Stx2 is the major toxin type released during EDL933 infection
While the VCCA represents the most sensitive assay to determine Stx levels according to toxin activity (cytotoxicity on Vero cells) it cannot distinguish between Stx1 and Stx2. This is important as EDL933 produces both toxin types. In addition, Stx activity and actual protein levels might not be directly correlated, and decreased Stx cytotoxicity in MA supernatants might be due to loss of activity rather than diminished toxin release. To quantify Stx protein levels in apical supernatants, Stx1- and Stx2-specific sandwich ELISAs were developed and applied. As before, Stx concentrations in supernatants were adjusted to OD 0.1 to account for different bacterial densities in apical media. As shown in Fig. 4A and B, both Stx1 and Stx2 release were significantly reduced under MA versus AE conditions. In addition, Stx2 was the predominant toxin type released into the medium under both AE and MA conditions (98% and 96% of total Stx respectively). This was corroborated by VCCA neutralization assays where addition of anti-Stx2 abrogated more than 95% of cytotoxicity from apical supernatants whereas addition of anti-Stx1 did not show any detectable effect (Fig. S1).
Stx2 stability and binding to T84 cells are not affected by oxygen levels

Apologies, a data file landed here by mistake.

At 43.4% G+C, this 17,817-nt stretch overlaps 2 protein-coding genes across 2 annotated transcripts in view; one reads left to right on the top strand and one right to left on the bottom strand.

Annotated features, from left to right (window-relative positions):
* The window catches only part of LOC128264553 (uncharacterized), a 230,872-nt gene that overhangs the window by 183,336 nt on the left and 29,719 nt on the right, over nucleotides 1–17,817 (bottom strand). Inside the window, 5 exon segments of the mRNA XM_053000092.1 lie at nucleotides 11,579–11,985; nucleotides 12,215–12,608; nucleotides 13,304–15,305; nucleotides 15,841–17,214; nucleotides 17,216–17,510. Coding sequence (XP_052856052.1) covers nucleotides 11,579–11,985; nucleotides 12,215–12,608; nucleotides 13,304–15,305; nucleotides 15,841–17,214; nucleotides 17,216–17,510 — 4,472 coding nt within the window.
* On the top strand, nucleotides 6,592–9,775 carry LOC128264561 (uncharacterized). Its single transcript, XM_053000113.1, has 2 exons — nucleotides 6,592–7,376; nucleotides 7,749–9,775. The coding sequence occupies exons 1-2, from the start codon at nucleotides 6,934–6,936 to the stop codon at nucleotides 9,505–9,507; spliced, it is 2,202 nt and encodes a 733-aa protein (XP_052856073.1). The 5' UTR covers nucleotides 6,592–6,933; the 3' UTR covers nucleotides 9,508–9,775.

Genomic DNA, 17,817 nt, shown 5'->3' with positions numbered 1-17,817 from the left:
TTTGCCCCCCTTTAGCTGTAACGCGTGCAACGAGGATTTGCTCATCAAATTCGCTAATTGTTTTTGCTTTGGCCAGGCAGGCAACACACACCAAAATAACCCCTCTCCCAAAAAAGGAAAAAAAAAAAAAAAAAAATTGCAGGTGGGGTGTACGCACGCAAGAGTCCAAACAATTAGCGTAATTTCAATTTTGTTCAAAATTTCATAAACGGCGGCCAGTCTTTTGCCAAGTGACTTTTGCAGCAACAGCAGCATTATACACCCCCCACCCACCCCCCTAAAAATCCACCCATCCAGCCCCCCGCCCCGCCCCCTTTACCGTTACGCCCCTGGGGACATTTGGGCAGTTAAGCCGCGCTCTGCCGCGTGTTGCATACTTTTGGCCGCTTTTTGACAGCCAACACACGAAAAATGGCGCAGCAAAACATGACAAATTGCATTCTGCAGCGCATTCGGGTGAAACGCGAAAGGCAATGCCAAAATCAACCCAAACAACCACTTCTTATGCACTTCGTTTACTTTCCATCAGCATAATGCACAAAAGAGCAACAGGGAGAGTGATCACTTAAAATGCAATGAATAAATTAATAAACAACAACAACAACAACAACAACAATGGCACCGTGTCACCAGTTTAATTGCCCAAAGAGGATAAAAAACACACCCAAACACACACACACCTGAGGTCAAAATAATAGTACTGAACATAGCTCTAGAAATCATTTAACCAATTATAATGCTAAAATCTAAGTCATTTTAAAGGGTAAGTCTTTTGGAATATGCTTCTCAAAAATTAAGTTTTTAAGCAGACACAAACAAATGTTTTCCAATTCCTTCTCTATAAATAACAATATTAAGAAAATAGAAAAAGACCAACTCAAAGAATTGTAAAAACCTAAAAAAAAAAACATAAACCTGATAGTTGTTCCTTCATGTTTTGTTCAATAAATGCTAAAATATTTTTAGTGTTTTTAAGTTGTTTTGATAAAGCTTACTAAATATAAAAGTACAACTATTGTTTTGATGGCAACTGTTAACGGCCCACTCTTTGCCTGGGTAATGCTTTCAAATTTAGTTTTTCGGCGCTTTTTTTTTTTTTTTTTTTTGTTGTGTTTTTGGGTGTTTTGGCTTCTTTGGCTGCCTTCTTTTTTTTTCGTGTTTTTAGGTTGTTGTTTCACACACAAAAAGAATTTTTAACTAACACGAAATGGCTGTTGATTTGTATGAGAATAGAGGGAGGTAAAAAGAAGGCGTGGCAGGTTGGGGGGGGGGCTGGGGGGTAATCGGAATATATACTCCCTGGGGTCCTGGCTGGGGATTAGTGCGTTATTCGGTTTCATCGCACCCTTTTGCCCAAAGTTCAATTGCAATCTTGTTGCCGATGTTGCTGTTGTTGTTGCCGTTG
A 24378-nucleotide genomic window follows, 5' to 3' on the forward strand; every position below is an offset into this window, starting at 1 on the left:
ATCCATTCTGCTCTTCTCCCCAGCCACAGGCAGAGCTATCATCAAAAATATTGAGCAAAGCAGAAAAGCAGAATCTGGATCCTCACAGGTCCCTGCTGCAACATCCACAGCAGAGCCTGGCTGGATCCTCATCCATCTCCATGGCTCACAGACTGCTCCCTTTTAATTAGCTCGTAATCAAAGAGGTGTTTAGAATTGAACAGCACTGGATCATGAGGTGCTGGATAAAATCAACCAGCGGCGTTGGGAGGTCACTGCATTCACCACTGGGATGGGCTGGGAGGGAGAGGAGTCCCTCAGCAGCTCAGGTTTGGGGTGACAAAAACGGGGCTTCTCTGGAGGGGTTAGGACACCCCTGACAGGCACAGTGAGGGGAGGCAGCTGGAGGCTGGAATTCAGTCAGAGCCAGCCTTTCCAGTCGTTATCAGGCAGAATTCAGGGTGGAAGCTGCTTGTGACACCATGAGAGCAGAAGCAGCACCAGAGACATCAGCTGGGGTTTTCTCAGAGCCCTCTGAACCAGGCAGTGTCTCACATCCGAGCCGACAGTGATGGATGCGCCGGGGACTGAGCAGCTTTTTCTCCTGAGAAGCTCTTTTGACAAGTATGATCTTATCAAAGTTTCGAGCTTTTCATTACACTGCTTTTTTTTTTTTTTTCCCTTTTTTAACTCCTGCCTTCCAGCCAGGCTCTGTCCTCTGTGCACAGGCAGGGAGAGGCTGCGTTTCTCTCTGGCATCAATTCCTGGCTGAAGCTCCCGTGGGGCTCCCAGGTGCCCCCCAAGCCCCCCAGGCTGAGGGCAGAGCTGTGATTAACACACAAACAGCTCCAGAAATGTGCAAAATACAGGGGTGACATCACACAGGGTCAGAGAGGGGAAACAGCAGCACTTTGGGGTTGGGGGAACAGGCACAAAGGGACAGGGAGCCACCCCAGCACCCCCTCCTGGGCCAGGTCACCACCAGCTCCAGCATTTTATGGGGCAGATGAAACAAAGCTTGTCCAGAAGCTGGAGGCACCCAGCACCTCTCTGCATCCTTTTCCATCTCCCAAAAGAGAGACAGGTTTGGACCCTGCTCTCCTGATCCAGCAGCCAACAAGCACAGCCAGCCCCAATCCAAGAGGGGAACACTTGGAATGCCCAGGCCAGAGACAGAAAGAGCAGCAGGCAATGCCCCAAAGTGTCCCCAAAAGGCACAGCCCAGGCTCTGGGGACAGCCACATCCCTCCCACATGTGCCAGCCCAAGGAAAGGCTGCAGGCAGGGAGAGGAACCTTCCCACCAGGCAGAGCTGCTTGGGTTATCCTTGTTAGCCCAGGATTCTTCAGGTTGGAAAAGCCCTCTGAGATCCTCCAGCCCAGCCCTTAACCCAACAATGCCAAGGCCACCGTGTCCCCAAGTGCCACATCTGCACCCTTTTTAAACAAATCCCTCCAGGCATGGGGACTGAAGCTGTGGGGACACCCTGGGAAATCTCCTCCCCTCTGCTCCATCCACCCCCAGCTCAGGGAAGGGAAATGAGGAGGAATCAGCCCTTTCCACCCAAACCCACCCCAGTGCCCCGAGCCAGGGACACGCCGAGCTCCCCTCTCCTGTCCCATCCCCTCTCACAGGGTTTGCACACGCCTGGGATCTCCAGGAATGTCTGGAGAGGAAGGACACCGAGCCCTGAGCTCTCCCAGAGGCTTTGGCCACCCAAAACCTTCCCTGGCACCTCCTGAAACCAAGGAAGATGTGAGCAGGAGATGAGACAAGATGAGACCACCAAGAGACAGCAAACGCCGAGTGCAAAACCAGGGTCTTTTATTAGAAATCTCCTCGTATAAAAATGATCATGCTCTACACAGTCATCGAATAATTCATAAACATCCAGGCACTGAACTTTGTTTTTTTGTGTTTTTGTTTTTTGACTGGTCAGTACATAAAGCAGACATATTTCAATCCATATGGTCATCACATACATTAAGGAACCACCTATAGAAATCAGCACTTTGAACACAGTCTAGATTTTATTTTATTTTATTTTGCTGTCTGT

Lower Stx2 concentrations in the apical medium after MA versus AE EDL933 infection could be caused by reduced Stx release, lower toxin stability or increased Stx binding to T84 cells under MA conditions. To investigate the latter two possibilities, purified Stx2 at a concentration comparable to that released during infection (100 ng ml−1) was incubated with or without polarized T84 cells for 5 h under AE or MA conditions. Stx2 levels in the apical medium were quantified by ELISA. As shown in Fig. 5, comparable amounts of Stx2 were recovered under AE and MA conditions without T84 cells indicating that oxygen levels do not influence Stx2 stability. In addition, Stx2 concentrations in apical media incubated with or without T84 cells showed no significant difference, thereby indicating negligible Stx2 binding to polarized T84 cells under AE or MA conditions (Fig. 5).